No, The Gulf Stream Is Not Collapsing
A sobering climate study came out this week in the journal Nature Communications. It suggests that a system of ocean currents—called the Atlantic meridional overturning circulation (AMOC)—could collapse sometime between 2025 and 2095, which could have dire climate consequences for the North Atlantic.
SciFri director of news and audio John Dankosky talks with Swapna Krishna, a journalist based in Philadelphia, about what this means and what could be at stake. They also chat through other big science news of the week, including the detection of water vapor around a very distant star, a new image depicting the first detection of gas giants being formed around stars, a new theory for the origin of the world’s “gravity hole,” why the fuzzy asp caterpillar packs such a scary sting, and what scientists can learn from ticklish rats.
Swapna Krishna is a journalist based in Philadelphia, Pennsylvania.
JOHN DANKOSKY: This is Science Friday. I’m John Dankosky.
DIANA PLASKER: And I’m Diana Plasker. I’m SciFri’s Events Manager, and we’re excited to fill in for Ira this week. Later in the hour, looking back at a year since the Dobbs decision, and getting to know some parrots.
JOHN DANKOSKY: But first, the Supreme Court cleared the way for the 300-mile Mountain Valley pipeline to continue construction. This natural gas pipeline is highly contentious. It is supported by the Biden administration, by Congress, and a key player in this story– West Virginia Senator Joe Manchin. But environmental groups strongly oppose the giant project and say it threatens our water, our air, and our climate. We will keep following this story as it evolves.
In other climate change news today, a sobering study came out this week. Its author suggests that a system of ocean currents, called the Atlantic Meridional Overturning Circulation, could collapse sometime between 2025– that’s pretty soon– and 2095. So what exactly does this mean, and what is at stake if this system, known as AMOC, goes belly up?
Here with this story and other science news of the week is Swapna Krishna, freelance science writer and journalist based in Philadelphia, PA. Swapna, welcome back to Science Friday.
SWAPNA KRISHNA: Thank you so much.
JOHN DANKOSKY: So first of all, explain what exactly is AMOC and what does it do.
SWAPNA KRISHNA: OK, AMOC is a system of currents in the Atlantic Ocean. And basically warm water travels from tropical regions to the north, where it chills, and then it sinks, because cold water is denser than warm water. And then it moves back south and warms up again and rises. That’s the AMOC.
And it’s important to note that we’re not talking about the Gulf Stream here because a lot of people have gotten this confused. The Gulf Stream is a surface level current and it’ll basically exist as long as the Atlantic Ocean has water and the Earth rotates.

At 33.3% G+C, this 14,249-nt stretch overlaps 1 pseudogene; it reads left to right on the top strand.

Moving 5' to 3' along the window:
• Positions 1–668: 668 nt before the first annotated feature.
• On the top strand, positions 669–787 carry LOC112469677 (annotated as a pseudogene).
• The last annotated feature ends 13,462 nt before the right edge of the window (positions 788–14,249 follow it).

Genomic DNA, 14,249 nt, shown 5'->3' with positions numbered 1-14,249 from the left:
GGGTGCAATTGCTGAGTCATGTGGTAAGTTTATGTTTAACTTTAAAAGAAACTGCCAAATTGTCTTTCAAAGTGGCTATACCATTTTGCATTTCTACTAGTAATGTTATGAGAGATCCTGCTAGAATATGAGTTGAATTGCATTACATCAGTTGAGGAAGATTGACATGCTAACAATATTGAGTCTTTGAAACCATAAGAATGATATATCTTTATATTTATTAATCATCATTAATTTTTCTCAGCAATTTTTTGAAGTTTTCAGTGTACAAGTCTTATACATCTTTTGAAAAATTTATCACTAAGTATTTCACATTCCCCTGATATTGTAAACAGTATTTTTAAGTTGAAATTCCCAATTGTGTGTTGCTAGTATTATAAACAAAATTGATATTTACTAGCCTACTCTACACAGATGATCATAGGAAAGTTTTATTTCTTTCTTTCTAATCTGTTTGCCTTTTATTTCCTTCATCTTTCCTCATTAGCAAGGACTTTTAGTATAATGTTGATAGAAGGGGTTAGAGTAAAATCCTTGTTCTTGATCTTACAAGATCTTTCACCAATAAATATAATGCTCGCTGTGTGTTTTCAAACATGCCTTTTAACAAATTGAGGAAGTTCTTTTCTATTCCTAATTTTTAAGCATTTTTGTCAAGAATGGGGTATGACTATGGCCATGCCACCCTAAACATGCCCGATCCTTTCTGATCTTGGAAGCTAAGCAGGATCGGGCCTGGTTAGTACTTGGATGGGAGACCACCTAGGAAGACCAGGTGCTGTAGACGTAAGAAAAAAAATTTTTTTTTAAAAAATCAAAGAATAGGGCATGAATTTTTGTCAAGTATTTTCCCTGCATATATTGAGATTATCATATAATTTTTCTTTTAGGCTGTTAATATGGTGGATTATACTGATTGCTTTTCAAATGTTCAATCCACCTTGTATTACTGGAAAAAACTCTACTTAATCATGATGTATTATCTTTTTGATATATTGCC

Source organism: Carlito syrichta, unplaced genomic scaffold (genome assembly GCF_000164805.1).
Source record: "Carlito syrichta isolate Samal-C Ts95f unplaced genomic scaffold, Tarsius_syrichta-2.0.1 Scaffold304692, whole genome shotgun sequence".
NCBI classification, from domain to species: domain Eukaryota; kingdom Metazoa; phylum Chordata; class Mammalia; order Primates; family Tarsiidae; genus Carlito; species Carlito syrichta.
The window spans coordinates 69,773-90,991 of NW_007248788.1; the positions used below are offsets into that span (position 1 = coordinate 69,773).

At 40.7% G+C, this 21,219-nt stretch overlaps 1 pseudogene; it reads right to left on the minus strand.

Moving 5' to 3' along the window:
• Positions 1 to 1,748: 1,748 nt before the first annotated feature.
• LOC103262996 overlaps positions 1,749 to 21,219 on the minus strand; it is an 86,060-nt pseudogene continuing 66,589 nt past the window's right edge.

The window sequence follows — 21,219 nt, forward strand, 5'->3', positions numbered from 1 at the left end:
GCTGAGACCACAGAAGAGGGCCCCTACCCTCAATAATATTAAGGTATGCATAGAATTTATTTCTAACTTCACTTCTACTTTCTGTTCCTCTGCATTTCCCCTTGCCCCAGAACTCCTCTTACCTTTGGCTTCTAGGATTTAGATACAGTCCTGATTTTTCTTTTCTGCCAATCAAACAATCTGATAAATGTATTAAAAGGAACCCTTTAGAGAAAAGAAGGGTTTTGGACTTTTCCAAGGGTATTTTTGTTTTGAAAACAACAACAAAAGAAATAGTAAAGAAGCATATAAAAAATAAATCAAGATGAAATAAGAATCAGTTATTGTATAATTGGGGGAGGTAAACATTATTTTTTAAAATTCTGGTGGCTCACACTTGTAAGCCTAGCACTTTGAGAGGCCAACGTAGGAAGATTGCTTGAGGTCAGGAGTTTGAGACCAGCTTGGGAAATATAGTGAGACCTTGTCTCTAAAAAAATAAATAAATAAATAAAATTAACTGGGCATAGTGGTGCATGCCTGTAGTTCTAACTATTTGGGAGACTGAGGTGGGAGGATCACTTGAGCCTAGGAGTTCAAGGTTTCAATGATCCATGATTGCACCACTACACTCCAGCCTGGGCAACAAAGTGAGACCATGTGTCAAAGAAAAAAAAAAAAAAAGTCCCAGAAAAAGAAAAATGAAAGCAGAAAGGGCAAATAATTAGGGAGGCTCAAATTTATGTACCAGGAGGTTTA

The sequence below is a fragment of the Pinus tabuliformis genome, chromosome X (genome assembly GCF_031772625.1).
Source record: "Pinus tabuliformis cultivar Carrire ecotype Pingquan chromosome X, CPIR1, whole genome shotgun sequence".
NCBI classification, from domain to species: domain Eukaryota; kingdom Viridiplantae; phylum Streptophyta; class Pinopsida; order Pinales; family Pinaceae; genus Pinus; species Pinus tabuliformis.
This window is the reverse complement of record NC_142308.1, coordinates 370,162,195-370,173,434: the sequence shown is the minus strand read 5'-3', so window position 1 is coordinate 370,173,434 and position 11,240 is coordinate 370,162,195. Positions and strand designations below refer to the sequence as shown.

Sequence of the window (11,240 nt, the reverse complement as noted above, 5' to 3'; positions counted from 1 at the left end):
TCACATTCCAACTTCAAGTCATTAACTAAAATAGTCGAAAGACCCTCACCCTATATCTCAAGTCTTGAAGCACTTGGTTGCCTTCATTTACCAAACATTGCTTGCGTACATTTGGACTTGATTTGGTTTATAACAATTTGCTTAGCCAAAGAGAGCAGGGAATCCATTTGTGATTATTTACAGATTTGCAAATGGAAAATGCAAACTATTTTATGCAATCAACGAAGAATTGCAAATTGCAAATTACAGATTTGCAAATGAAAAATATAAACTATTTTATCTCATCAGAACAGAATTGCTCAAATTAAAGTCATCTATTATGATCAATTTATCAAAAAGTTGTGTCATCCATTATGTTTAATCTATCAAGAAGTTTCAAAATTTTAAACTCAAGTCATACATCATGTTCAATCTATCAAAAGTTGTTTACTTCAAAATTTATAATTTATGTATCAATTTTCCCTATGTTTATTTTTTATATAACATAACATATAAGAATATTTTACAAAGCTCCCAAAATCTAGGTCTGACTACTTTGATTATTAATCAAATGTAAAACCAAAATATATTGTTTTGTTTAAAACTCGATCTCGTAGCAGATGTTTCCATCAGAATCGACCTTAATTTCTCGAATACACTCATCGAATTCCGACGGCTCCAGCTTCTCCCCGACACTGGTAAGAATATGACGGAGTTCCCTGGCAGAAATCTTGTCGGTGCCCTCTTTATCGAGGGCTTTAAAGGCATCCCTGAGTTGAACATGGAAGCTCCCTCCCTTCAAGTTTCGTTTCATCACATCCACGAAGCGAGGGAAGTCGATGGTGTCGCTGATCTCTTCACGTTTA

JOHN DANKOSKY: OK, so that’s not what’s falling apart. But scientists are saying it’s pretty sure that this larger system, this AMOC will collapse. How sure are they?
SWAPNA KRISHNA: So we aren’t sure, actually. The scientists behind the paper seem pretty convinced, but the larger scientific community is asking some questions. There’s generally agreement that AMOC is slowing down, but we’re not sure it’s on the verge of collapse, and especially not in two years.
This paper, it was in Nature Communications, and it used sea temperatures from 1870 as a proxy for the health of the AMOC current. Crews at sea actually would bring buckets of seawater on board and stick a thermometer in it to measure ocean temps back in the 1870s, and that’s how we have temperatures going back that far, which I think is pretty cool.
But the community at large isn’t convinced because they don’t know if sea temperatures are a good proxy for the health of AMOC. So we all agree it’s slowing down, but we don’t really know if it’ll actually collapse this imminently.
JOHN DANKOSKY: Yeah, I mean, I think one of the things that gets headlines, though, is what exactly is at stake if it does collapse. Maybe you can just take us through those doomsday scenarios.
SWAPNA KRISHNA: Yeah, it’s not as doomsday as you might think. It’s not great. The weather in Europe would get a lot colder. And the storm intensity and patterns would change on the US’s East Coast. And tropical regions would get even hotter, which nobody needs. And so there’d probably be some mass migration if this happened. So not the end of the world scenario, but generally not great.
JOHN DANKOSKY: Generally not great. Well, let’s keep talking about water, but we’ll talk about water in space. The JWST has found some evidence of water vapor very far away in outer space. Maybe you can tell us more about that.